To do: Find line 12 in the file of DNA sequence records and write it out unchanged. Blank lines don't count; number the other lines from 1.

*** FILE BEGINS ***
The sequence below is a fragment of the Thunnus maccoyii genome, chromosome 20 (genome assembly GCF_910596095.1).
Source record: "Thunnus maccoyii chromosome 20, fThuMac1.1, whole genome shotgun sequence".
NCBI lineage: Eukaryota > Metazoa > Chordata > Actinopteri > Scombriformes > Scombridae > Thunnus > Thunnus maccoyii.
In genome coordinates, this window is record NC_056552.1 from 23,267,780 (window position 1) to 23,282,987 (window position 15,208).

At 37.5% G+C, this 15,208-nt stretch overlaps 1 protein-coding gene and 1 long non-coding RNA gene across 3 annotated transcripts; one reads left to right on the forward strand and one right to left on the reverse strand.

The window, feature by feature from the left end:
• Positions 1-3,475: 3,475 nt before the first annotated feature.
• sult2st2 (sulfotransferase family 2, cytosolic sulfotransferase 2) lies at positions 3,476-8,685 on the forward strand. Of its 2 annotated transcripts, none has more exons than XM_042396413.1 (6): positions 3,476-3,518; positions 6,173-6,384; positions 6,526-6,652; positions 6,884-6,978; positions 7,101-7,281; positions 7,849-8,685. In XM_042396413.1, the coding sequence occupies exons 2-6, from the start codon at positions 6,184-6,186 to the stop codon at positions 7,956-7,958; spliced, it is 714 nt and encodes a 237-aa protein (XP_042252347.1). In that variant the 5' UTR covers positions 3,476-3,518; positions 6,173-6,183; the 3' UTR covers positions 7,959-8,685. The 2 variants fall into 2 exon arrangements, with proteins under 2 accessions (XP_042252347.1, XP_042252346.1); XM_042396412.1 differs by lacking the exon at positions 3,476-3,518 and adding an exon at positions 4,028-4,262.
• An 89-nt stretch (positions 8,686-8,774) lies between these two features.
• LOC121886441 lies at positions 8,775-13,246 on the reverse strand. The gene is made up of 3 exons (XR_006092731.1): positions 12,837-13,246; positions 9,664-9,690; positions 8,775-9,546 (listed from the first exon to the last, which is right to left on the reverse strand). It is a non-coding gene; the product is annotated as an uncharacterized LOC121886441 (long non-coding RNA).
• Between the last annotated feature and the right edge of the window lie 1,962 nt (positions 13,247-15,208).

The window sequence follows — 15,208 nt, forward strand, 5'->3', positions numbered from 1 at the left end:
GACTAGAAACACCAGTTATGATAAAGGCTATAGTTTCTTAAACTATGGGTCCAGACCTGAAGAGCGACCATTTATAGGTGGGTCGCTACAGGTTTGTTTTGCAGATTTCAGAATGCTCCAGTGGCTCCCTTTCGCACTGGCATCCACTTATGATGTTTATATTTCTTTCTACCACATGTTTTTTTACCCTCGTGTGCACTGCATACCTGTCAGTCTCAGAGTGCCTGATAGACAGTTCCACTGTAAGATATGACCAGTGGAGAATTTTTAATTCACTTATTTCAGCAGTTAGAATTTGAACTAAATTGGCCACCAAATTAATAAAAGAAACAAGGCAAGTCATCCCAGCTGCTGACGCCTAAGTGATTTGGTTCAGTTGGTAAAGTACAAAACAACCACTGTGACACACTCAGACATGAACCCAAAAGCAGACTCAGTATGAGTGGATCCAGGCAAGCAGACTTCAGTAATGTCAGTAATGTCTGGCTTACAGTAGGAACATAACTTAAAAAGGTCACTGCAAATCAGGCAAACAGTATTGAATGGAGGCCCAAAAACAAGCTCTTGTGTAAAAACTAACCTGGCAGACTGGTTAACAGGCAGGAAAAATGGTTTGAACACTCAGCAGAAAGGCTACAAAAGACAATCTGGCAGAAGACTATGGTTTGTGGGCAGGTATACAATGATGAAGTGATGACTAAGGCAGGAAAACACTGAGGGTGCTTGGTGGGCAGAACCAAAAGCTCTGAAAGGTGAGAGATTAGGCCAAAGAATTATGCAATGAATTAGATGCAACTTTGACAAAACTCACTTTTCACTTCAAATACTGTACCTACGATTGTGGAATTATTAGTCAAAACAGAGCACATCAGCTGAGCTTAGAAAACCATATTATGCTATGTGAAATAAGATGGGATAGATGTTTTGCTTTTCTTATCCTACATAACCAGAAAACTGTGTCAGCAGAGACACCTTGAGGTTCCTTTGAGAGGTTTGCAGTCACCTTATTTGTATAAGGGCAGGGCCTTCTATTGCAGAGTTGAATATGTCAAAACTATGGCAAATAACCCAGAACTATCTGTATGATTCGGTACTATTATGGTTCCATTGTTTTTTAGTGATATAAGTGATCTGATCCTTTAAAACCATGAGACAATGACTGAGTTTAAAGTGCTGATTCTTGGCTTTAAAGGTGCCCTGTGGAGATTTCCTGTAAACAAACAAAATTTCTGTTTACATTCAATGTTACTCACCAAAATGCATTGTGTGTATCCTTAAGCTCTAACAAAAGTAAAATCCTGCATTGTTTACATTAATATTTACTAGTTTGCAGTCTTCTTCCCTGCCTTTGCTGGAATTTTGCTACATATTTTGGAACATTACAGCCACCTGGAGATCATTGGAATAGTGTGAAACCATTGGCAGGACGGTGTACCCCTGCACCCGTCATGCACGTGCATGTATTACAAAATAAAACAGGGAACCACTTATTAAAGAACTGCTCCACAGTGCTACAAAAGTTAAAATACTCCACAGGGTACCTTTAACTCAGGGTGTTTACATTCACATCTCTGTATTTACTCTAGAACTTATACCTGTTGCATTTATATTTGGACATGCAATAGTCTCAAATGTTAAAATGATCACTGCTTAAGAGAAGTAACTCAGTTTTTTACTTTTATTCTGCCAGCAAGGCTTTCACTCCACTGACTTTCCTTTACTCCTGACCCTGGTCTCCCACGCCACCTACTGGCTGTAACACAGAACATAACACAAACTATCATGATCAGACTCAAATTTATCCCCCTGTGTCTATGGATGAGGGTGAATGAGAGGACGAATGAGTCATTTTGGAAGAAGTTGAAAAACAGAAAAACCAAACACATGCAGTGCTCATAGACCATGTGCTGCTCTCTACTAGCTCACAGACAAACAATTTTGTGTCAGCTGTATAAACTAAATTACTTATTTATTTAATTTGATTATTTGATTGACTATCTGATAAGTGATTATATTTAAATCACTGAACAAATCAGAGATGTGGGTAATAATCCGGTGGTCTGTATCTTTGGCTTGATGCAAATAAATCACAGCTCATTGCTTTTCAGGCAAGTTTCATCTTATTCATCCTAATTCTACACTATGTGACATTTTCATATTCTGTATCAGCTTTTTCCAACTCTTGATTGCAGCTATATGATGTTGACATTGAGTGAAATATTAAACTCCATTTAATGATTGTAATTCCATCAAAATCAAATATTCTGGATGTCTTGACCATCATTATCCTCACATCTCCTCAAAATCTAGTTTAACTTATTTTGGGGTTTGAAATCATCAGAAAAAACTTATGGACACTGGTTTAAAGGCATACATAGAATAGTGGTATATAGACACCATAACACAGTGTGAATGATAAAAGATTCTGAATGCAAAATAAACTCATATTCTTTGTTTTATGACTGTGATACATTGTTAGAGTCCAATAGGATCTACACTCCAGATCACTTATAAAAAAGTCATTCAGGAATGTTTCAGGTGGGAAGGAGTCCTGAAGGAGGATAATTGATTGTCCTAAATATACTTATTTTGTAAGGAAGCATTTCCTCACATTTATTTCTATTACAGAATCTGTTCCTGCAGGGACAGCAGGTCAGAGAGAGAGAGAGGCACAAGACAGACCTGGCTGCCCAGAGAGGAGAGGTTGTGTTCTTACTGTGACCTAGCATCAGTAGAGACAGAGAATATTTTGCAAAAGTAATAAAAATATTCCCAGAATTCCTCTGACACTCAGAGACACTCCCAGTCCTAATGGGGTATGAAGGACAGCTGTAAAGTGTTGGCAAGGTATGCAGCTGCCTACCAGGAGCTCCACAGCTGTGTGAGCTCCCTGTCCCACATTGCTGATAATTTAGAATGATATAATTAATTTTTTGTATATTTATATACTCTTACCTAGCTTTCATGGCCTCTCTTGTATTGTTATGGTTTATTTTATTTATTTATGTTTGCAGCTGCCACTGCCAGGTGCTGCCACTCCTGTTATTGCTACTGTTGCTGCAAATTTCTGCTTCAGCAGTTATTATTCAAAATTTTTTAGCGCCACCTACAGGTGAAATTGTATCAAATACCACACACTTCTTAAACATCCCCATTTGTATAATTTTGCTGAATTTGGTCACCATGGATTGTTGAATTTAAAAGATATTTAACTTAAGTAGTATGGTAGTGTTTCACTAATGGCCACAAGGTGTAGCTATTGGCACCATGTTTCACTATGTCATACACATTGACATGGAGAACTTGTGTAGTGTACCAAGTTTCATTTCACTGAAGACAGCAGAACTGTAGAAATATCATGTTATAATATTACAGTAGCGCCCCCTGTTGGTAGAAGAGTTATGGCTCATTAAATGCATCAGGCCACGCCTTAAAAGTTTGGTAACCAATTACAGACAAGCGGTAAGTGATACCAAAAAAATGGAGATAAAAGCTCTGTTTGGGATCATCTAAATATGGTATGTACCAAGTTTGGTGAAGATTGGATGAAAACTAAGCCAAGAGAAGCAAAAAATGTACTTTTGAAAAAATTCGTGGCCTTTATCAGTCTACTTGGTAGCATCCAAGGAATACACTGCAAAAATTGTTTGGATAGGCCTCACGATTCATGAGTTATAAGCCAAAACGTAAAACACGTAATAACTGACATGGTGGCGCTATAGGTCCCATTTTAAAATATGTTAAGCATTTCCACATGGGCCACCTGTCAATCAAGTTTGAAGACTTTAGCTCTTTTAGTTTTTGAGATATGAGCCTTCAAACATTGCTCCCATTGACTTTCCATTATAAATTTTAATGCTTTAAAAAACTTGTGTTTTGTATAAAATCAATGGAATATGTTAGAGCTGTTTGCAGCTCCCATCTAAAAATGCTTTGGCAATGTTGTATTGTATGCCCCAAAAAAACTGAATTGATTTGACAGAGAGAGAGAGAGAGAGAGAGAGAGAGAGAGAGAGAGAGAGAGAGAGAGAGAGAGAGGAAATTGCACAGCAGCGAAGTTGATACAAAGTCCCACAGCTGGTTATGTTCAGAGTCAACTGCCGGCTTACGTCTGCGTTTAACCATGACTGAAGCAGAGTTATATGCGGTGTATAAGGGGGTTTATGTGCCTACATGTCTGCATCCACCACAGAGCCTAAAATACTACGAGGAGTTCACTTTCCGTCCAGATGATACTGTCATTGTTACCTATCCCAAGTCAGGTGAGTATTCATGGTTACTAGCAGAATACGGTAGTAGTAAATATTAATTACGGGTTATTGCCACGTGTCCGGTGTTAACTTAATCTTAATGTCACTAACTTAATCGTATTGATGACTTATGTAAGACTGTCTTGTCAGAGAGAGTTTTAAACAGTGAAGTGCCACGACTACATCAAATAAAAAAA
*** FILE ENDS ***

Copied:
The window sequence follows — 15,208 nt, forward strand, 5'->3', positions numbered from 1 at the left end: